It’s a minor issue, really, but when you think about it, the decay of a nation happens a little at a time.
Last week, bowing to pressure from the American Civil Liberties Union, the Sweeny Independent School District in Texas announced that it would reword its district and high school handbooks so students no longer would be disciplined for refusing to stand for the recitation of the Pledge of Allegiance.
Controversy over the policy came to light this month after the principal and assistant principal reprimanded a number of Sweeny High School students for refusing to stand for the Pledge. The administrators said the students’ behavior offended others and that out of respect for the country and the state of Texas, they should comply with the rule book.
Like a plurality of states, Texas law mandates that students recite the Pledge of Allegiance to the American flag each school day. In Texas, students also swear allegiance to the state flag, which should come as no surprise. This is Texas we’re talking about.
As is customary, everyone stands.
But not these particular Sweeny students, who decided in March, after 12 years of education in the district and on the brink of their high school graduation, that their respect for the flags of the United States and the state of Texas could be demonstrated while staying seated.
When asked to stand for the Pledge, the students essentially responded with a big, fat, “You can’t make me.”
On its website, the civil liberties group declared the case a victory with the headline, “ACLU Of Texas Protects Students’ First Amendment Rights; Sweeny School Officials Must Change Unconstitutional Policy.”
The school board isn’t exactly conceding defeat. Appearing on the Fox News Channel, school board President Samuel Brooks said the district still requires students to stand; however, the rewritten policies no longer threaten discipline if some refuse to do so.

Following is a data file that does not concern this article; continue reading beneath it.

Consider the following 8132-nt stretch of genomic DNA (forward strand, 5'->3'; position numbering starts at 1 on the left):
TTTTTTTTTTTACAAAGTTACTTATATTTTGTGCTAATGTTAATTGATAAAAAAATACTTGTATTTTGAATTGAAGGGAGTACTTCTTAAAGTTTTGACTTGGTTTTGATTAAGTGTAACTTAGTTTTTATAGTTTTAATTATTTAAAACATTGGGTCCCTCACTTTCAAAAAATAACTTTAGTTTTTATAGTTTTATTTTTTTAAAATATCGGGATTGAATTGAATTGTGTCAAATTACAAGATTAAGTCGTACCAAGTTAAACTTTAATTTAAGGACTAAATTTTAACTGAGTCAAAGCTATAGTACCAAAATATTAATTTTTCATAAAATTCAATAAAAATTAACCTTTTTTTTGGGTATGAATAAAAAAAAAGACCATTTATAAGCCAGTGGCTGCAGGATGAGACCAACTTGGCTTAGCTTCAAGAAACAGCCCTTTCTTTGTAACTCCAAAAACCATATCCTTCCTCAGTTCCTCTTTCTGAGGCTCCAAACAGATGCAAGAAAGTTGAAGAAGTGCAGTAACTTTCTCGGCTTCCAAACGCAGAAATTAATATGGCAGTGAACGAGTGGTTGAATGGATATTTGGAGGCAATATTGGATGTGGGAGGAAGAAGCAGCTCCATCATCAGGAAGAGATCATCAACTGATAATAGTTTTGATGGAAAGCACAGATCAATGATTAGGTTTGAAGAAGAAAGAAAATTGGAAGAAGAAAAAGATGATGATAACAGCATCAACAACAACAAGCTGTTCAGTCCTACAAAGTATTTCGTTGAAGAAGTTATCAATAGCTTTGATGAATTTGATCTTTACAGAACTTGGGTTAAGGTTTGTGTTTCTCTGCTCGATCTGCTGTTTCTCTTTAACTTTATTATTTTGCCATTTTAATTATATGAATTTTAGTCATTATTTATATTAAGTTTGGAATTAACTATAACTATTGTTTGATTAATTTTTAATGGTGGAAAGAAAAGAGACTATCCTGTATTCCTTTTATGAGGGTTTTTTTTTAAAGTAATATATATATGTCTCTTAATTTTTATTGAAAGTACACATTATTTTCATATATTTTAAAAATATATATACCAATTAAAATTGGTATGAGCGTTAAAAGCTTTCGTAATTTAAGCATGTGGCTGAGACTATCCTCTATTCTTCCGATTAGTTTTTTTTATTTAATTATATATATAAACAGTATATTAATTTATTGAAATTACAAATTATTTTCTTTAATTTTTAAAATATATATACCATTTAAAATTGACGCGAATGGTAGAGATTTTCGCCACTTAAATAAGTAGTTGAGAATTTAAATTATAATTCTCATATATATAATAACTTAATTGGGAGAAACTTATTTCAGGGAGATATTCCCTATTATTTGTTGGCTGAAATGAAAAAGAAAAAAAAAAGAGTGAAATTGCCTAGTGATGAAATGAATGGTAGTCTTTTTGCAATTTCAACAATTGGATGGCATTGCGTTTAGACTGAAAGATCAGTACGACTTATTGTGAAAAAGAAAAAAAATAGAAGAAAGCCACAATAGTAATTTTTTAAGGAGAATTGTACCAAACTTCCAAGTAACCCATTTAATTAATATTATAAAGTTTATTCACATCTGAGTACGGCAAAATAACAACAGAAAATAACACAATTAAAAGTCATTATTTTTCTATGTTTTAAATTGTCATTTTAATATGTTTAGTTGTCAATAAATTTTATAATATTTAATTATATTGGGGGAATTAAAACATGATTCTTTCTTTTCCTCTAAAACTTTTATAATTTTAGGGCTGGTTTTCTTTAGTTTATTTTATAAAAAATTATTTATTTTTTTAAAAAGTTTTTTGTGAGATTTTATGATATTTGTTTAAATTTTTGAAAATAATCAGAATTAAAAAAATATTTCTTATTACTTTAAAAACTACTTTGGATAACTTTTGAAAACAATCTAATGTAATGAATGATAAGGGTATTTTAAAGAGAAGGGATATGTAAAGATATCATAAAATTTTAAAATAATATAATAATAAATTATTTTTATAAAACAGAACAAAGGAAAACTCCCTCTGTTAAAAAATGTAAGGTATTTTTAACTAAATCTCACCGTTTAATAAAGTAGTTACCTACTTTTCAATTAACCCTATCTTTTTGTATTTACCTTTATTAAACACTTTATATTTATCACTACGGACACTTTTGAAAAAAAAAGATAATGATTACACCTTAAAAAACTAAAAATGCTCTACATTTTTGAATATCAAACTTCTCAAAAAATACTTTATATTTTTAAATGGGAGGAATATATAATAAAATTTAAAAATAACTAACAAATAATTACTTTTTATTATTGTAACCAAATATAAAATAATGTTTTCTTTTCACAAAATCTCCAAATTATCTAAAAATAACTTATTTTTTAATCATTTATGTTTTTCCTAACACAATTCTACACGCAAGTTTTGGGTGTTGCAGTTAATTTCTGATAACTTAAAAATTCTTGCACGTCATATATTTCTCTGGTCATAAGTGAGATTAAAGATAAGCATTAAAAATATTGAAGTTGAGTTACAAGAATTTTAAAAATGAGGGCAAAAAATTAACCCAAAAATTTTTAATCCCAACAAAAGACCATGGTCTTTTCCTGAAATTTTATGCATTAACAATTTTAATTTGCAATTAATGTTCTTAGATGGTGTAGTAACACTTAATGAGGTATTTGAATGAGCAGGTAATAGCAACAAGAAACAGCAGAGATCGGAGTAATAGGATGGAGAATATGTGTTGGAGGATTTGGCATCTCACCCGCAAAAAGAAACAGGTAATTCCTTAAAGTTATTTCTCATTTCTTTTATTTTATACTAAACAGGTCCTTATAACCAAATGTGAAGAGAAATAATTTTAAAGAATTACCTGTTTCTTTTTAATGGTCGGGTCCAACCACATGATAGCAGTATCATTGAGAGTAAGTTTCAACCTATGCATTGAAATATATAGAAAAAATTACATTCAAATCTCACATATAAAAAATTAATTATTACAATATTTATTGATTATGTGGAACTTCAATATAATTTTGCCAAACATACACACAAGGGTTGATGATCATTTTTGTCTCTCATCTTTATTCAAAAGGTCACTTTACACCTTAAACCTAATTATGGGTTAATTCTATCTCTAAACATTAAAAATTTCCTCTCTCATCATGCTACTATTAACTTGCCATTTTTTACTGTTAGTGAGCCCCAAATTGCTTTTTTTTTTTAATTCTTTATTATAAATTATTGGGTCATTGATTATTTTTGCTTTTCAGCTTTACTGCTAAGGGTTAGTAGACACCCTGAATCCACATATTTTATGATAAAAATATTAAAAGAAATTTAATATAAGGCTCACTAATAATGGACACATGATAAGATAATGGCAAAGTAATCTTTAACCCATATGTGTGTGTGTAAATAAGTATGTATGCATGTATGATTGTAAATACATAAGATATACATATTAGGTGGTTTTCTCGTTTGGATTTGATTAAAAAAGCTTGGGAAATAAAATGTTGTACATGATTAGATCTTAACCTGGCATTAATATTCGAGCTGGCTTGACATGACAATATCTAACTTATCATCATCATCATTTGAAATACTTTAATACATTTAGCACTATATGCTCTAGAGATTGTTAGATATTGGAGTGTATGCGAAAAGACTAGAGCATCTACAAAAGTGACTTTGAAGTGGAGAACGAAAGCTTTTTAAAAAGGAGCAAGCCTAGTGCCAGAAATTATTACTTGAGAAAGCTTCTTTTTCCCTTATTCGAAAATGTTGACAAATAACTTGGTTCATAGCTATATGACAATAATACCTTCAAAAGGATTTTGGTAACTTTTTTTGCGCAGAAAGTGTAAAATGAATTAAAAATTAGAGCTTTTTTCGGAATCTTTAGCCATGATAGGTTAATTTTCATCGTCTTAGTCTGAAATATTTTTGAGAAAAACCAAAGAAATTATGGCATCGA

The two students who sought legal counsel wish to remain anonymous. Apparently they fear that whole “Don’t mess with Texas” thing may bite them in the you-know-where.
Meanwhile, Rome burns.
Fighting for the right to stay seated during a constitutionally permissible expression of patriotism seems like a cause without a purpose, but the U.S. Supreme Court long ago decided that it’s un-American to require Americans to love America. (Just try to stay seated when a federal judge enters a courtroom and see what happens.)
Once again, though, we’re confronted with a community’s loss of its right to create and enforce certain standards that reflect the sensibilities of the people who live there, even within the confines of its public schools.
So, congrats, ACLU, on another victory for constitutionally protected free speech and on helping to further erode our American character. But don’t be surprised if the kids look back someday and wish you hadn’t been quite so helpful.